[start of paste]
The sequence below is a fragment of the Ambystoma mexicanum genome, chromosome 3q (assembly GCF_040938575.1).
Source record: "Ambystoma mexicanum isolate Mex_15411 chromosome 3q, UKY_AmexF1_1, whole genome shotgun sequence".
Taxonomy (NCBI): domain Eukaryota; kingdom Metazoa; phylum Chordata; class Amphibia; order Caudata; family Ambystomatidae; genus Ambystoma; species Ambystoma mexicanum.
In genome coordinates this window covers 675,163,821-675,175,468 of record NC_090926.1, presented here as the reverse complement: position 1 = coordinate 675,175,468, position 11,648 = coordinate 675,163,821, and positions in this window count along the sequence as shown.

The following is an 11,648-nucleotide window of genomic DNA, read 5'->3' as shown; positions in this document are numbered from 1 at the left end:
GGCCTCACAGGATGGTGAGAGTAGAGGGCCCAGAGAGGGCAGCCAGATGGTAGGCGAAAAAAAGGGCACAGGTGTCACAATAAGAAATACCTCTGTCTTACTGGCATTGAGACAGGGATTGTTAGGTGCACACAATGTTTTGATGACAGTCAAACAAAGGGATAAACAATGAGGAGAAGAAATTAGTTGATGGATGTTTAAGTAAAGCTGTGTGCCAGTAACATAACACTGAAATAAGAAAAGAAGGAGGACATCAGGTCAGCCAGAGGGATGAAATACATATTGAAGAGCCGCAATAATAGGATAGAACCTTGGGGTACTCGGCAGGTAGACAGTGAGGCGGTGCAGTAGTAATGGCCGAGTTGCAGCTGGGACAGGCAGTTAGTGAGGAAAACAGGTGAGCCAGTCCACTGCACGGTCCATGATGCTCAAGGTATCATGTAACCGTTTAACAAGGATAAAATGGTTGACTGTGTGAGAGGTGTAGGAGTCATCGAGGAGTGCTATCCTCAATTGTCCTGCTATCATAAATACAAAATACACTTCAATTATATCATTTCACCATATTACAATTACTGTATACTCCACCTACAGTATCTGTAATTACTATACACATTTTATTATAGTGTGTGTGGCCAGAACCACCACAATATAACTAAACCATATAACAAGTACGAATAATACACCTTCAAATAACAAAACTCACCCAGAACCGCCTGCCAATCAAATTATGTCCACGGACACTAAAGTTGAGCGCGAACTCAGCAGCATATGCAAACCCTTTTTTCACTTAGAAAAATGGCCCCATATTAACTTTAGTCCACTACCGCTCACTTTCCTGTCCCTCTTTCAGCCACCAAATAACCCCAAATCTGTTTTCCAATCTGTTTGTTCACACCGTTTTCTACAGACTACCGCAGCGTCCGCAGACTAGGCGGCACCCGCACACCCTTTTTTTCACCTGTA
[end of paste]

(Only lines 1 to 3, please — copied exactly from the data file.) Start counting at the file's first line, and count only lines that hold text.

The sequence below is a fragment of the Ambystoma mexicanum genome, chromosome 3q (assembly GCF_040938575.1).
Source record: "Ambystoma mexicanum isolate Mex_15411 chromosome 3q, UKY_AmexF1_1, whole genome shotgun sequence".
Taxonomy (NCBI): domain Eukaryota; kingdom Metazoa; phylum Chordata; class Amphibia; order Caudata; family Ambystomatidae; genus Ambystoma; species Ambystoma mexicanum.